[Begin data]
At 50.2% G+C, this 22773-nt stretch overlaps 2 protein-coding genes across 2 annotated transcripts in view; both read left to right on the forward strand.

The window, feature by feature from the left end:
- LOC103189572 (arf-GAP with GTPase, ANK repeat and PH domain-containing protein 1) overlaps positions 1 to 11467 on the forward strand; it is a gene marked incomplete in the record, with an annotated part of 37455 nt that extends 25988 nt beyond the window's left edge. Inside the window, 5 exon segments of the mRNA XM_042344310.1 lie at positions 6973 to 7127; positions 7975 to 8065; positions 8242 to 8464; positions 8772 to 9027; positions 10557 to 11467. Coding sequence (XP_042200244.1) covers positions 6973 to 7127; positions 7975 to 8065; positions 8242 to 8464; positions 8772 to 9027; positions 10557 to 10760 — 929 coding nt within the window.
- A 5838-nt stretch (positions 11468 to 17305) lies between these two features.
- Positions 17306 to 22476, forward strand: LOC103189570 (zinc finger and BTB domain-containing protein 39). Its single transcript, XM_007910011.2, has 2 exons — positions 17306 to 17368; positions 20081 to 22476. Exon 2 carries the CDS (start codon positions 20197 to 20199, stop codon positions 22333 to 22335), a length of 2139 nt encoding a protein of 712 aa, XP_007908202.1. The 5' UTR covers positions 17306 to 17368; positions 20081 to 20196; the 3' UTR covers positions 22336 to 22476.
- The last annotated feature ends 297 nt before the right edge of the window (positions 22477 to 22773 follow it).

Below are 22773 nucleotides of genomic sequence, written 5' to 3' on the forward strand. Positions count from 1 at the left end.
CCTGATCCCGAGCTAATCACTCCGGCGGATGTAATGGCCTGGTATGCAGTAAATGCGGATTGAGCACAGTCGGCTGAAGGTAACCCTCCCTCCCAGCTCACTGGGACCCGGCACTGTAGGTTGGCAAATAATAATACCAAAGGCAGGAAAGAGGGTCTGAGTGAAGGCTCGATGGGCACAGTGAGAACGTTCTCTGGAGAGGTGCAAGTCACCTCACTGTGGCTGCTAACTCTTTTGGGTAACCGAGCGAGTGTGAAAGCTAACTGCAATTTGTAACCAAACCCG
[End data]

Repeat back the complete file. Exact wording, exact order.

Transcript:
At 50.2% G+C, this 22773-nt stretch overlaps 2 protein-coding genes across 2 annotated transcripts in view; both read left to right on the forward strand.

The window, feature by feature from the left end:
- LOC103189572 (arf-GAP with GTPase, ANK repeat and PH domain-containing protein 1) overlaps positions 1 to 11467 on the forward strand; it is a gene marked incomplete in the record, with an annotated part of 37455 nt that extends 25988 nt beyond the window's left edge. Inside the window, 5 exon segments of the mRNA XM_042344310.1 lie at positions 6973 to 7127; positions 7975 to 8065; positions 8242 to 8464; positions 8772 to 9027; positions 10557 to 11467. Coding sequence (XP_042200244.1) covers positions 6973 to 7127; positions 7975 to 8065; positions 8242 to 8464; positions 8772 to 9027; positions 10557 to 10760 — 929 coding nt within the window.
- A 5838-nt stretch (positions 11468 to 17305) lies between these two features.
- Positions 17306 to 22476, forward strand: LOC103189570 (zinc finger and BTB domain-containing protein 39). Its single transcript, XM_007910011.2, has 2 exons — positions 17306 to 17368; positions 20081 to 22476. Exon 2 carries the CDS (start codon positions 20197 to 20199, stop codon positions 22333 to 22335), a length of 2139 nt encoding a protein of 712 aa, XP_007908202.1. The 5' UTR covers positions 17306 to 17368; positions 20081 to 20196; the 3' UTR covers positions 22336 to 22476.
- The last annotated feature ends 297 nt before the right edge of the window (positions 22477 to 22773 follow it).

Below are 22773 nucleotides of genomic sequence, written 5' to 3' on the forward strand. Positions count from 1 at the left end.
CCTGATCCCGAGCTAATCACTCCGGCGGATGTAATGGCCTGGTATGCAGTAAATGCGGATTGAGCACAGTCGGCTGAAGGTAACCCTCCCTCCCAGCTCACTGGGACCCGGCACTGTAGGTTGGCAAATAATAATACCAAAGGCAGGAAAGAGGGTCTGAGTGAAGGCTCGATGGGCACAGTGAGAACGTTCTCTGGAGAGGTGCAAGTCACCTCACTGTGGCTGCTAACTCTTTTGGGTAACCGAGCGAGTGTGAAAGCTAACTGCAATTTGTAACCAAACCCG